PNG historians record the other side of the WWII story
25 April 2017
ERIC TLOZEK | Australian Broadcasting Corporation
A SMALL team of Papua New Guinean historians has visited one of the most crucial battle sites of World War II to record the stories of those who remember it.
The team, from the University of Papua New Guinea, spent three weeks in Milne Bay, the scene of a Japanese offensive in August of 1942.
The story of the brutal battle, in which Australian and United States troops inflicted the first decisive defeat of the Japanese on land of the war, is well documented by Australian historians.
But the impact of the war in PNG on local people, who also endured terrible hardship during the Japanese invasion, has not been studied.
UPNG historians Anne Dickson-Waiko, Keimelo Gima and Elizabeth Taulehebo wanted to change that, and received funding for their work from the Australian Government and support from Deakin University in Victoria.
"We feel that most of the history of World War II is about the war itself and is by outsiders," Dr Dickson-Waiko said.
"There's nothing written, documented, on Papua New Guineans, so we thought this was a way to set the record straight."
The tradition of storytelling within the communities of Milne Bay has meant the experiences of older people who were alive during the war were passed on to their children.
"Some of the stories are still being kept alive because people are able to act it out, I suppose because of the constant re-telling to their children and grandchildren," Dr Dickson-Waiko said.
"They still remember the stories as if it took place just a few years ago."
The researchers said they found an unexpected amount of new information about the war.
"We are discovering new things for the first time, new stories, that people will be surprised to hear," she said.
Many people were pleased to share their stories, or those of their parents or relatives.
Baloni Douglas, a 93-year-old villager interviewed for the project, said she was still unsure about the reasons for the war.
"I did not understand why the war was fought in my home and today I still don't understand because my elders failed to explain it," she said.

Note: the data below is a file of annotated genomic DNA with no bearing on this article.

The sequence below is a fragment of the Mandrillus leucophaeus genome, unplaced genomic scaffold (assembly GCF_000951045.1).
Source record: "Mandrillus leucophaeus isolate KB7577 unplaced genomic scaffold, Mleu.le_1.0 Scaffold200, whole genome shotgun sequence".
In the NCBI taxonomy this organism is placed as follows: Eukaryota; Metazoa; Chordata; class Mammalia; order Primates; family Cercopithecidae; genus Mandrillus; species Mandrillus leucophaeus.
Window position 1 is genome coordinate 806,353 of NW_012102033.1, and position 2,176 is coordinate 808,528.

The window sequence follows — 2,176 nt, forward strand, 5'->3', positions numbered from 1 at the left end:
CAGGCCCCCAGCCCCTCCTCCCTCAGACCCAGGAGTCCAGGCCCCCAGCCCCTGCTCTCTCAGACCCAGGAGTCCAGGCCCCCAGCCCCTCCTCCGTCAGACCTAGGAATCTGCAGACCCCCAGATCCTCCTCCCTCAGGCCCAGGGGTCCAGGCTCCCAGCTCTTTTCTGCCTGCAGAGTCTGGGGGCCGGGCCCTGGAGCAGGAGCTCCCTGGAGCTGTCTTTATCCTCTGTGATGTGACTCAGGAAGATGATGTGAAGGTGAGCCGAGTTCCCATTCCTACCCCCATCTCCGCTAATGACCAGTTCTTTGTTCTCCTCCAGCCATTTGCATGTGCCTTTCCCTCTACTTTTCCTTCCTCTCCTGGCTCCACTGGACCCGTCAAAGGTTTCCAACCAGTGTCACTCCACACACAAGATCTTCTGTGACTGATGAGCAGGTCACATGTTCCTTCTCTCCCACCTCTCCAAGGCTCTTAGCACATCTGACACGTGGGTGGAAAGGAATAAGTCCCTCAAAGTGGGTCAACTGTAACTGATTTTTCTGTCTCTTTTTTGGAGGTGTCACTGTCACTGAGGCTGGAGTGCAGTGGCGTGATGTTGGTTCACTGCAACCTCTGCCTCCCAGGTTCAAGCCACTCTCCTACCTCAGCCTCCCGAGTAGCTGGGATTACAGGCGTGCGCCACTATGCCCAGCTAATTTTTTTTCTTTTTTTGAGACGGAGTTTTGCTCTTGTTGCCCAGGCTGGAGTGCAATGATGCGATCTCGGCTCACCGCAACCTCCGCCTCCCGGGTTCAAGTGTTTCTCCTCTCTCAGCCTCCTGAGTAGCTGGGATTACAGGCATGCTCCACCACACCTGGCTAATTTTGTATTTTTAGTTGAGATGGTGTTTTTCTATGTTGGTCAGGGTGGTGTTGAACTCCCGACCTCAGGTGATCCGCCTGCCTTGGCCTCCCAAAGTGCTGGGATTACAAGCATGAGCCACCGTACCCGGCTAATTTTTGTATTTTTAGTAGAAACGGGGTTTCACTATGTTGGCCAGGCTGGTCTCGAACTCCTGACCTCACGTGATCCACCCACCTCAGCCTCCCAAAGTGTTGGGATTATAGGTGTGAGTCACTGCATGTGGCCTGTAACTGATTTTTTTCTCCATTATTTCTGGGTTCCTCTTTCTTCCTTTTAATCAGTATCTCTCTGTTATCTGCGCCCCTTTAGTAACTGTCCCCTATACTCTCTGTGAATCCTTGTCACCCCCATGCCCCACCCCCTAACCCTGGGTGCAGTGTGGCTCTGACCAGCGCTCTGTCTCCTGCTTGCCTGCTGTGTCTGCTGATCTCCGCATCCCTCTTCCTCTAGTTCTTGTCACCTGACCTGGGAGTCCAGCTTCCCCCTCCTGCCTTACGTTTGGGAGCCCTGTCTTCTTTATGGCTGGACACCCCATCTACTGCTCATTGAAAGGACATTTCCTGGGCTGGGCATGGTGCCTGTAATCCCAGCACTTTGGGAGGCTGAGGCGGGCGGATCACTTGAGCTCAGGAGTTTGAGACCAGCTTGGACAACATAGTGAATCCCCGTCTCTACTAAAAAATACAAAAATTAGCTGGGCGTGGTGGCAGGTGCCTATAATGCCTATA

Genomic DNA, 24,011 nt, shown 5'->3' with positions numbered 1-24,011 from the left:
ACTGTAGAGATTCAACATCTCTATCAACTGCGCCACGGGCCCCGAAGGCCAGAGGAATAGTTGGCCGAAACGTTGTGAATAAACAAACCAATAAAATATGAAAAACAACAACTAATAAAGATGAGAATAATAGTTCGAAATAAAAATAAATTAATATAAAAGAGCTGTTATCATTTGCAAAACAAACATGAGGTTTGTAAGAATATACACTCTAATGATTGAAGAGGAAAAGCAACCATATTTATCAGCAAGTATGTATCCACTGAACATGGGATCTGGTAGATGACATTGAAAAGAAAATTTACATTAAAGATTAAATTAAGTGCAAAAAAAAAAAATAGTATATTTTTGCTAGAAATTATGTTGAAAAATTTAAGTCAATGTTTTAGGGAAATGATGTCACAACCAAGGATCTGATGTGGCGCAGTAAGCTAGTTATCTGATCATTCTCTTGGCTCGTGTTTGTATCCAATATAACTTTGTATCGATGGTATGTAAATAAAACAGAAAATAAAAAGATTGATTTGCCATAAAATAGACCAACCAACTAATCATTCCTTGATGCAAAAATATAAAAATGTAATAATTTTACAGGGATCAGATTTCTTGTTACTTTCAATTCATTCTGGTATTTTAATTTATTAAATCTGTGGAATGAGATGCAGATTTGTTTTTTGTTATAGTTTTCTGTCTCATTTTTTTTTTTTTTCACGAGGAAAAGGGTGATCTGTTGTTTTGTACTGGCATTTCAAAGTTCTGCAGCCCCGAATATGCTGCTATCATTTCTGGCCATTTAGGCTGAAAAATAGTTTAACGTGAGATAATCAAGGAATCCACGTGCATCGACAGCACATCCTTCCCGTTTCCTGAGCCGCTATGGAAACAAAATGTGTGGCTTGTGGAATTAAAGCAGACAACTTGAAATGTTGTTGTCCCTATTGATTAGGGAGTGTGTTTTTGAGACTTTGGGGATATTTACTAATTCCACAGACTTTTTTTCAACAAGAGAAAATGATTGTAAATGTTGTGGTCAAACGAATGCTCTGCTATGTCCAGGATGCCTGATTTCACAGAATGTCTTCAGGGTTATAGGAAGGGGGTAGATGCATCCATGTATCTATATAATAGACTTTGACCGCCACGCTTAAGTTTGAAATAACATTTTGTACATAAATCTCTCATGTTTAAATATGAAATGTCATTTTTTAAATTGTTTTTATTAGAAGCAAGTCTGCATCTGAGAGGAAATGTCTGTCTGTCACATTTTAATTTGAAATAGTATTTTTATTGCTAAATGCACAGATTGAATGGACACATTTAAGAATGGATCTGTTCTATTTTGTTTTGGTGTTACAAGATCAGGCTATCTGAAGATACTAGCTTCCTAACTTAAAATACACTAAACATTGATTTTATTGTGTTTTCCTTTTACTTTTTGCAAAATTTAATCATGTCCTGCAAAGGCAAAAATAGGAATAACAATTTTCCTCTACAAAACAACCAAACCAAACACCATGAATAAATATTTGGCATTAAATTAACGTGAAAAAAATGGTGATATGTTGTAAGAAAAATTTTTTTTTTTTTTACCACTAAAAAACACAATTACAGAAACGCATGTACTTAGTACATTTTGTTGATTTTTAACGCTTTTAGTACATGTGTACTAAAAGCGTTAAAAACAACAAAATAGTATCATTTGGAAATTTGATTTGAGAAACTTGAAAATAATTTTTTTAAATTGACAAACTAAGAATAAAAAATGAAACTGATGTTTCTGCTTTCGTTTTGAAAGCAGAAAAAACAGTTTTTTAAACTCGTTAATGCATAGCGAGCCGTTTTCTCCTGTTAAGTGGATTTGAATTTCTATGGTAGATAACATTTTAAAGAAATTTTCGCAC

Ms Douglas' recollections left her entire family amused, as she recounted her interactions with the "handsome boys" of the Allied forces.
"One of the Australian soldiers was crying for me — do you think I'm joking?" she said, indignant at the raucous laughter.
"He wanted to marry me but I got scared.
"My village councillor advised me to run away when he heard about it."
Other villagers, such as 85-year-old Lolo Tubaiyodi, remembered the strange things that occurred during the invasion.
"The Japanese wore grass skirts, put claypots on their heads and were pretending to look like our village mothers, so the Australians would think they were local women and would not shoot them," he said.
"[But] some of them were recognised by the Australians and killed while trying to escape."
The team was interested by how many people spoke about the role of traditional magic, or witchcraft, which villagers believed kept alive the men who had been conscripted into the Papua Infantry Battalion or forced into manual labour.
Researcher Keimelo Gima said more than half the people interviewed mentioned witchcraft, which is traditionally practised by women in Milne Bay.
"The power of the witchcraft, whether you like to believe it or not, it has to be respected," he said.
"People are not ashamed to tell the stories about the witchcraft of their uncles and fathers that were protected by their mothers and sisters.
"They were very open in saying that because that was given by their mothers and sisters, the locals from Milne Bay survived."
The research team is now transcribing its interviews, so they can be collated and published for students, researchers and the PNG public to read.
They hope the work will help engage younger Papua New Guineans and give them an appreciation for the impact of the war on their ancestors.
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